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Automatic Imitation in Rhythmical Actions: Kinematic Fidelity and the Effects of Compatibility, Delay, and Visual Monitoring

Eaves, Daniel and Turgeon, Martine and Vogt, Stefan (2012) Automatic Imitation in Rhythmical Actions: Kinematic Fidelity and the Effects of Compatibility, Delay, and Visual Monitoring. PloS ONE, 17 (10). pp. 1-12. ISSN 1932-6203

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    Abstract

    We demonstrate that observation of everyday rhythmical actions biases subsequent motor execution of the same and of different actions, using a paradigm where the observed actions were irrelevant for action execution. The cycle time of the distractor actions was subtly manipulated across trials, and the cycle time of motor responses served as the main dependent measure. Although distractor frequencies reliably biased response cycle times, this imitation bias was only a small fraction of the modulations in distractor speed, as well as of the modulations produced when participants intentionally imitated theobserved rhythms. Importantly, this bias was not only present for compatible actions, but was also found, though numerically reduced, when distractor and executed actions were different (e.g., tooth brushing vs. window wiping), or when the dominant plane of movement was different (horizontal vs. vertical). In addition, these effects were equally pronounced for execution at 0, 4, and 8 s after action observation, a finding that contrasts with the more short-lived effects reported in earlier studies. The imitation bias was also unaffected when vision of the hand was occluded during execution, indicating that this effect most likely resulted from visuomotor interactions during distractor observation, rather than from visual monitoring and guidance during execution. Finally, when the distractor was incompatible in both dimensions (action type and plane) the imitation bias was not reduced further, in an additive way, relative to the single-incompatible conditions. This points to a mechanism whereby the observed action’s impact on motor processing is generally reduced whenever this is not useful for motor planning. We interpret these findings in the framework of biased competition, where intended and distractor actions can be represented as competing and quasi-encapsulated sensorimotor streams.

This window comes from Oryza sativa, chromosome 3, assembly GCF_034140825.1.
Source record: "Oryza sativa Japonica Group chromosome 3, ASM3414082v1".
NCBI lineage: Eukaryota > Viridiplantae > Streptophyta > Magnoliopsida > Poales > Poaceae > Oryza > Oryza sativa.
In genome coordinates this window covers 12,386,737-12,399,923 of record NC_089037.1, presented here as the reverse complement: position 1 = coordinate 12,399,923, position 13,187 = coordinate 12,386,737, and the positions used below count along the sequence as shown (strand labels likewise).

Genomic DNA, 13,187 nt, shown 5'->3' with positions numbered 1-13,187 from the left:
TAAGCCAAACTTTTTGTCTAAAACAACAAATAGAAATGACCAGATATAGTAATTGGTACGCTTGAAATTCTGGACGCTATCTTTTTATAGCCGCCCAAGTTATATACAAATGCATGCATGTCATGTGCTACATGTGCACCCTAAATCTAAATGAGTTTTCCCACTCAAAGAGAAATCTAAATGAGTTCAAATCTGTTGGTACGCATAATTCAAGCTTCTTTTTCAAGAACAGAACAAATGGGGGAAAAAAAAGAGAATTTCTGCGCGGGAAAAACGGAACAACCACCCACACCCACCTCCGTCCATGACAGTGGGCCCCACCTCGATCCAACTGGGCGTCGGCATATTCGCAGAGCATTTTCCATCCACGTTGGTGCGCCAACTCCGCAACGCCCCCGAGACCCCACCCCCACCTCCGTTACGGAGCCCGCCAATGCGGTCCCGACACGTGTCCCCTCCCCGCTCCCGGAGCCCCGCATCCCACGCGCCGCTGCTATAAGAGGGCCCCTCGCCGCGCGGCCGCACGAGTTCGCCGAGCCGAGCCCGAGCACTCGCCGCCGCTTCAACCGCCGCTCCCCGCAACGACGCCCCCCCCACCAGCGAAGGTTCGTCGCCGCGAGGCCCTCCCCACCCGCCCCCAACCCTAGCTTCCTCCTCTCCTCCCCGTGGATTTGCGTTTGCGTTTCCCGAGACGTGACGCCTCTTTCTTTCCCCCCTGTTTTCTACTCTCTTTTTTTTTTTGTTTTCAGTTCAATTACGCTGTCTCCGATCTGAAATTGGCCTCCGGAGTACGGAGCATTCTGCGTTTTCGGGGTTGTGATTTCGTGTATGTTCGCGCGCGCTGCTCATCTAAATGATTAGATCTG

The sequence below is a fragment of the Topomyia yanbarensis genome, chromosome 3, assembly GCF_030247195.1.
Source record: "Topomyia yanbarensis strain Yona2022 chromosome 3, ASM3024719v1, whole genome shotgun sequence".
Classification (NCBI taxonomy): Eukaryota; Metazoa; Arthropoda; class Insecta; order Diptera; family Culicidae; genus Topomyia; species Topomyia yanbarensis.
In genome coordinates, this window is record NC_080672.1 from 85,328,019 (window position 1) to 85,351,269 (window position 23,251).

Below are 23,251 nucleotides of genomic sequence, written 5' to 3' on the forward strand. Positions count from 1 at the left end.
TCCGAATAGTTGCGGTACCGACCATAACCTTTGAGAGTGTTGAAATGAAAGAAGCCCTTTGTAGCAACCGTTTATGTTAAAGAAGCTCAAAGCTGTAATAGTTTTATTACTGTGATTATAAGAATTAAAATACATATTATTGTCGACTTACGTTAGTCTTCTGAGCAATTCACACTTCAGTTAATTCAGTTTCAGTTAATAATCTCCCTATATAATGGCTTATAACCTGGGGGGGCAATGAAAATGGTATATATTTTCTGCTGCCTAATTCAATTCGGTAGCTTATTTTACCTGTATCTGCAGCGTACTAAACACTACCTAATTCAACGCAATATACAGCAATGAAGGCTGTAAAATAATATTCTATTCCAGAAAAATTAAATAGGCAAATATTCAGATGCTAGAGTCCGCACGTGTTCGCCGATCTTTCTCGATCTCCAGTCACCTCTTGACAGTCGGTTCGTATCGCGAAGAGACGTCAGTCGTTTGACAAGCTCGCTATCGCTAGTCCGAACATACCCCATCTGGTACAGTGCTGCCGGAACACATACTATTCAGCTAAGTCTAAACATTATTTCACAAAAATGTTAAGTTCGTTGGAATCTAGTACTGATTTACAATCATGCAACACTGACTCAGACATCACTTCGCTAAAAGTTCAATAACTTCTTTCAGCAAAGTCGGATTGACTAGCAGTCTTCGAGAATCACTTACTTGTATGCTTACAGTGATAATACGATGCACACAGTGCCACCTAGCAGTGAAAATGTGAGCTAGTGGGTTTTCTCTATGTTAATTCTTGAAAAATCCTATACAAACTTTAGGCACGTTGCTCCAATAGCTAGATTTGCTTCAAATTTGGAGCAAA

Item Type: Article
    Journal or Publication Title: PloS ONE
    Additional Information: Copyright: © Eaves et al. This is an open-access article distributed under the terms of the Creative Commons Attribution License, which permits unrestricted use, distribution, and reproduction in any medium, provided the original author and source are credited.
    Uncontrolled Keywords: visuomotor priming ; stimulus-response compatibility ; perception and action ; rhythmical action ; sensorimotor synchronisation social coordination; mimicry; biased competition ; social coordination ; mimicry ; biased competition
    Subjects: B Philosophy. Psychology. Religion > BF Psychology
    Departments: Faculty of Science and Technology > Psychology
    ID Code: 59717
    Deposited By: ep_importer_pure
    Deposited On: 30 Oct 2012 16:52
    Refereed?: Yes
    Published?: Published
    Last Modified: 04 Nov 2013 10:49
    Identification Number:
    URI: http://eprints.lancs.ac.uk/id/eprint/59717

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